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Why You Can't Find a Wii for Christmas 450

Posted by Zonk
from the they're-already-making-a-skillion dept.
Nintendo is making Wii consoles at a record pace, some 1.8 million a month. Last week they sold 350,000 units. Yes, just last week. And yet, still, it's going to be almost impossible to find a Wii in a store this Christmas. Wired reports that the problem actually began back in August. Summer being the traditional 'dry' season in gaming usually leads to hardware surpluses, but not with Nintendo's console. The result is a holiday season that Nintendo essentially couldn't prepare for. "Demand for Wii is so high, says analyst Michael Pachter, because of all the different types of consumers competing for the units ... it's not just kids who crave Wii. [It's] an especially big hit at retirement homes ... Hard-core gamers, who initially spurned the Wii's lower graphic power compared to the Xbox and PlayStation 3, have changed their tune on the console, thanks to brilliant software like the first-person shooter Metroid Prime 3. And eBay scalpers? They really want Wii." In fact, the only reliable way to get your hands on a Wii is to go that most dubious of routes. Ebay Wii sales are very brisk indeed this week.
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Why You Can't Find a Wii for Christmas

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  • The math? (Score:2, Insightful)

    by halcyon1234 (834388) <halcyon1234@hotmail.com> on Thursday November 29, 2007 @11:24AM (#21519165) Journal

    350,000 sold x 4 (weeks per month) = 1.4million sold per month

    They make 1.8 million a month.

    If they're making more than they're selling, why is it so hard to find a console?

  • Re:The math? (Score:4, Insightful)

    by MagusZeal (1156955) on Thursday November 29, 2007 @11:26AM (#21519203)
    I'd assume that's worldwide production and the sales figure is US.
  • by Marx_Mrvelous (532372) on Thursday November 29, 2007 @11:52AM (#21519673) Homepage
    You're wrong about one key point; they are not creating an artificial demand. They are running at full capacity and believe me, they'd sell more if they could. Maybe last year you could make this claim, but they are losing sales to MS and Sony because they can't keep units stocked. It's a nice conspiracy theory, but like most, only sounds good when you don't apply logic or look deeply into the issues :) Throw in a Sheeple, and you're 90% troll! (And Maybe I just got trolled!)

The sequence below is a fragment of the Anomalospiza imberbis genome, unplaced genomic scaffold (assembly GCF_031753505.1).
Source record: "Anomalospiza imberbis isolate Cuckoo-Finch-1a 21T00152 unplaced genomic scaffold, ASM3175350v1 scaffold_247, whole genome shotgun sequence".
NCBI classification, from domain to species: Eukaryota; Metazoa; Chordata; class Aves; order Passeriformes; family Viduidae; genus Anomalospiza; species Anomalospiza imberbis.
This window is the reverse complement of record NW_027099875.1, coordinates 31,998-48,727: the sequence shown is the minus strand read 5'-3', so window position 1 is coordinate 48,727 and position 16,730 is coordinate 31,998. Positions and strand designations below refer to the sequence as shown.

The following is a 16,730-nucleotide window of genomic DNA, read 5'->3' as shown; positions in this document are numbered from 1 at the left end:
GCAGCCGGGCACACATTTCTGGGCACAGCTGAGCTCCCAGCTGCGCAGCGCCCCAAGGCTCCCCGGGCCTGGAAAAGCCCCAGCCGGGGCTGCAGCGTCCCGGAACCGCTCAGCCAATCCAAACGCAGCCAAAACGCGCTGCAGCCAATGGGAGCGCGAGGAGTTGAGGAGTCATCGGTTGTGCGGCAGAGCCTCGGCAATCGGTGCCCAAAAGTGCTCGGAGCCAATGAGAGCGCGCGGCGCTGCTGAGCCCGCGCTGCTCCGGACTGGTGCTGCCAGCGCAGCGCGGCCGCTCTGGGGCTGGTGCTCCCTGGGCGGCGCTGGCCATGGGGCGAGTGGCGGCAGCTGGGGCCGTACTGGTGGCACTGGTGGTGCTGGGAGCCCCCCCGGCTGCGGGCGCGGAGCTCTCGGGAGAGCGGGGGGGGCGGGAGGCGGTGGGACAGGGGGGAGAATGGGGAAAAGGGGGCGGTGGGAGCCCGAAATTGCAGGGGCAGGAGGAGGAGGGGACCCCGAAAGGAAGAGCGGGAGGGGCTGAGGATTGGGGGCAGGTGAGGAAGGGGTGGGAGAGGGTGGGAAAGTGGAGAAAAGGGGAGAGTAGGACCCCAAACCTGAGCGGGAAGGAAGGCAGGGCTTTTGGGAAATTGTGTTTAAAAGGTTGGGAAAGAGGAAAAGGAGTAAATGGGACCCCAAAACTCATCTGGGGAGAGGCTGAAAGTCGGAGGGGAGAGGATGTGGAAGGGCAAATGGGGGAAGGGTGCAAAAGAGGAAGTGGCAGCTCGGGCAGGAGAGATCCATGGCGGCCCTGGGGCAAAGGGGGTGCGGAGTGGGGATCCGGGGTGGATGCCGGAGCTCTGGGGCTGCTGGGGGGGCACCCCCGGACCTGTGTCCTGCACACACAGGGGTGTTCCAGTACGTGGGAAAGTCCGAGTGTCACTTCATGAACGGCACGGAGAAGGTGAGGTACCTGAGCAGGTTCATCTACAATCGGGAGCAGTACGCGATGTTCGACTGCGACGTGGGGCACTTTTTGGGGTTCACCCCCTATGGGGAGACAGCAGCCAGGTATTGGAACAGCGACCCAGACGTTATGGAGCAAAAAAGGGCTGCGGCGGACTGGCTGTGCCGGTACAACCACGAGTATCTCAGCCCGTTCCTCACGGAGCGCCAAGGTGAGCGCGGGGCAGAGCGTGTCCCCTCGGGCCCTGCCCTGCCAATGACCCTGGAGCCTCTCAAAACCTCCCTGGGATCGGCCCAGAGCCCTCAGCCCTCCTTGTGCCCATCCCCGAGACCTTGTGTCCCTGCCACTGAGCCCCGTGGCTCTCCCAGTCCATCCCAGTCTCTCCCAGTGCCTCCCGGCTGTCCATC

• Not Indicative (Score:4, Insightful)

    by JamesRose (1062530) on Thursday November 29, 2007 @12:01PM (#21519829)
    Look, 1.8million made 1/3 go to US, so 600 000 in the US, 150 000 A week in the US

    350 000 sold last week

    Now, think about that, if every week they sold 350 000, and they only made 150 000, how did they find the extra 200 000.

    Two answers- either they have a stockpile (not likely considering stores have been empty for almsot a year) - OR - they DIDN'T sell 350 000 units in the previous weeks.

    Now, could we in future post articles which aren't based on freak statistics and make out those results are normal.
  • by ceoyoyo (59147) on Thursday November 29, 2007 @12:06PM (#21519911)
    Right. It couldn't be because the Wii is fun.
  • by KDR_11k (778916) on Thursday November 29, 2007 @12:14PM (#21520045)
    Increasing production beyond the current point would require setting up new assembly lines. That's a big investment, especially if you have to worry about sales going down soon (the Wii is already being made at the highest rate a console was made at, going further is risky).
  • Re:Not Indicative (Score:5, Insightful)

    by Phisbut (761268) on Thursday November 29, 2007 @12:34PM (#21520355)

    Two answers- either they have a stockpile (not likely considering stores have been empty for almsot a year) - OR - they DIDN'T sell 350 000 units in the previous weeks.

    Or maybe, just maybe, Nintendo knows November is a great month in North-America compared to Europe or Japan, and they decided to ship a little more to the US and a little less everywhere else for that month. I think the US is about the only (big) country to massively buy and give gifts in November, most of the world waits till December.